A souped up super racing drone for everyone

Building a racing drone from scratch takes expertise and lots of money. The Drone Racing League has an alternative.
Written by Greg Nichols, Contributing Writer

If you want to drive for Uber but need a ride, you can get a car from Fair. Now, if you're going to race in the Drone Racing League (DRL) -- or if you want to challenge some friends to an air sprint around the goalposts -- you can get a performance off-the-shelf drone for under $600. 

The drone is called the DRL Racer4 Street, and it's designed specifically for first-person-view (FPV) racing. The DRL, which is a professional racing league, will use customized versions of the Racer4 in its upcoming 2019 Allianz World Championship Season, which begins August 11 and will be broadcast on NBC and Twitter.

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It's a smart way for the league, which has a growing television footprint and fanbase, to use its growing stature to expand into the consumer drone market. 

"We're incredibly excited to launch the DRL Racer4 and the street model for everyone to experience the thrill and speed of professional drone racing, says DRL founder Nicholas Horbaczewski. "The DRL Racer4 will make our 2019 DRL Allianz World Championship Season more competitive than ever and finally give our fans what they've been asking us for: a DRL drone they can fly."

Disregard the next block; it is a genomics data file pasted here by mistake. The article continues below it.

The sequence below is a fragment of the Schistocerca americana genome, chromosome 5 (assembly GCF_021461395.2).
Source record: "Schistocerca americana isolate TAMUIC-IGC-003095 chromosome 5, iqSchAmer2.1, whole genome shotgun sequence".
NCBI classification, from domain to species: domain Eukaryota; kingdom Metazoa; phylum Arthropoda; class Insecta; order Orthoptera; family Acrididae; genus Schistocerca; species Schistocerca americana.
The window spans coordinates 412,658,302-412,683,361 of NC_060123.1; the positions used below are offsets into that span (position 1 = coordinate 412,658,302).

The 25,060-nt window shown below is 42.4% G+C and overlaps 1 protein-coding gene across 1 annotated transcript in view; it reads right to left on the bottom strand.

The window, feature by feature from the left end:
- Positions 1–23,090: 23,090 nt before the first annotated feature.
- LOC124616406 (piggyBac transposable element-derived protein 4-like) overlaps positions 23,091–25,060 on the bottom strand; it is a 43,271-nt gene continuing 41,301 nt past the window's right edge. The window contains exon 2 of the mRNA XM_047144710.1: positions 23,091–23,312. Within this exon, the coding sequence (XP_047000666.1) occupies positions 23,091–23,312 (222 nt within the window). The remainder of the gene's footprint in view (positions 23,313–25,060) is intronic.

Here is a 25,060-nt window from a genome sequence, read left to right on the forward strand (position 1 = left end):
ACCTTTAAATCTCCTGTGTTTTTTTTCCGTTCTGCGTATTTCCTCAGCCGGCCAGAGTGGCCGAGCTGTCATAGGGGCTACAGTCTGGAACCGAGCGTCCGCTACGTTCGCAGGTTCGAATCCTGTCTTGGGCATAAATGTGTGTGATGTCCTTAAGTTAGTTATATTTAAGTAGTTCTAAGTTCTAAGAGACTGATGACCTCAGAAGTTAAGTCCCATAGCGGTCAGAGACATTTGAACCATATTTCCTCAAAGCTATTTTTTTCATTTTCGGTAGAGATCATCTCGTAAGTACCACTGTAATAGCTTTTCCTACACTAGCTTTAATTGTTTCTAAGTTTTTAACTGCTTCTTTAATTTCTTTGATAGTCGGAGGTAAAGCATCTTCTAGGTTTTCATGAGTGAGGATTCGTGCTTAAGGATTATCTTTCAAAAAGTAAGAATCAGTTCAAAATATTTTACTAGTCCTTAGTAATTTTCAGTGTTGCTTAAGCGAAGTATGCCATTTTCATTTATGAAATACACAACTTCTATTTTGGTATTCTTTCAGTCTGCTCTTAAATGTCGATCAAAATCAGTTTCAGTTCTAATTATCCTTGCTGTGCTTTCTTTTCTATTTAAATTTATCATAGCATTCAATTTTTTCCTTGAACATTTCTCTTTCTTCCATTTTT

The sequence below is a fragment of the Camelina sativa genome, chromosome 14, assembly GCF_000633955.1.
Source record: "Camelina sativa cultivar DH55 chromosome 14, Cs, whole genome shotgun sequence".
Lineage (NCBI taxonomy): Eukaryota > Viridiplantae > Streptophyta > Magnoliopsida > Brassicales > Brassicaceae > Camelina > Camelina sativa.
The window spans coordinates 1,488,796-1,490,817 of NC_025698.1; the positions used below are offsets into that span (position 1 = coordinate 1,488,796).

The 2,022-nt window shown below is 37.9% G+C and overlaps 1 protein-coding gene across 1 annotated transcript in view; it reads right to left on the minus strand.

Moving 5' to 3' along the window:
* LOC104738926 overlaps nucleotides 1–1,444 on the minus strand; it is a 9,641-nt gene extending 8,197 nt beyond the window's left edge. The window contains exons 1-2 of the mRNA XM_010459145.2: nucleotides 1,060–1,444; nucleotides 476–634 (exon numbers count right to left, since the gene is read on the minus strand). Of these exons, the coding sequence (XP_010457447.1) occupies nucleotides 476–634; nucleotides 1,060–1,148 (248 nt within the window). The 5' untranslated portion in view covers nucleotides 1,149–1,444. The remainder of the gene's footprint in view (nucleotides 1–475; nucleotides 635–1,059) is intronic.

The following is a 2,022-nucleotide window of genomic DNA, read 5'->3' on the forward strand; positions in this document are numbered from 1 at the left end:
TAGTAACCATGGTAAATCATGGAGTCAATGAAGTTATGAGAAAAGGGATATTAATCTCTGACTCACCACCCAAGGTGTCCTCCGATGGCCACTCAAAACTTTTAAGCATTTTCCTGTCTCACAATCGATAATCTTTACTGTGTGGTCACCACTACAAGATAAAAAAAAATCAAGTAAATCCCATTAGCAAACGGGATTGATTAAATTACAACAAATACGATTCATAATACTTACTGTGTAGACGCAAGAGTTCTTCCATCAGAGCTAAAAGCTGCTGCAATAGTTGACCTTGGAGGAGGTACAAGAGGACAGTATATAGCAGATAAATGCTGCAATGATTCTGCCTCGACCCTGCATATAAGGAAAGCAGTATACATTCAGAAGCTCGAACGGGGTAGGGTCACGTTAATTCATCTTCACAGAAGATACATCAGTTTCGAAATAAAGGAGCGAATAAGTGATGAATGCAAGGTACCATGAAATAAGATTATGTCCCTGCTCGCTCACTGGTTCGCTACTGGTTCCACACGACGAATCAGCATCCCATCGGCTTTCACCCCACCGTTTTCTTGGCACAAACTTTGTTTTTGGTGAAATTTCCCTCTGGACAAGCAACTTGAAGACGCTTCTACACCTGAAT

The street-ready version of the Racer4 was designed in-house by DRL with special attention to the visual wonder of drone racing. The hard-edged, carbon-fiber canopy has 1,000 colorful LED lights that animate designs and patterns while the drone is in flight. It's also, of course, a fleet-coptered racer, generating 16 pounds of thrust via its 1250kv motors and 7x4x3 inch props. 

Since drones crash a lot when they race, repairability is a key feature of a competitive design. The Racer4 is modular and can be repaired within 15 minutes, according to the league.

If you're new to the spectator sport of drone racing, it's a lot of fun. The DRL has made an art of building heart-pumping courses packed with hairpin turns and lots of visual effects. Upcoming races will have racers diving down buildings and iconic venues. It's a little like Formula 1, only at a much lower entry point.

Of course, it's far easier to become a fan if you're also a hobbyist racer. The DRL knows that, which is why, in addition to pursuing smart broadcasting partnerships and focusing on big markets, it's pressing into the consumer drone space. 

The DRL Racer4 Street will set you back $599 and is available for pre-order on Kickstarter.

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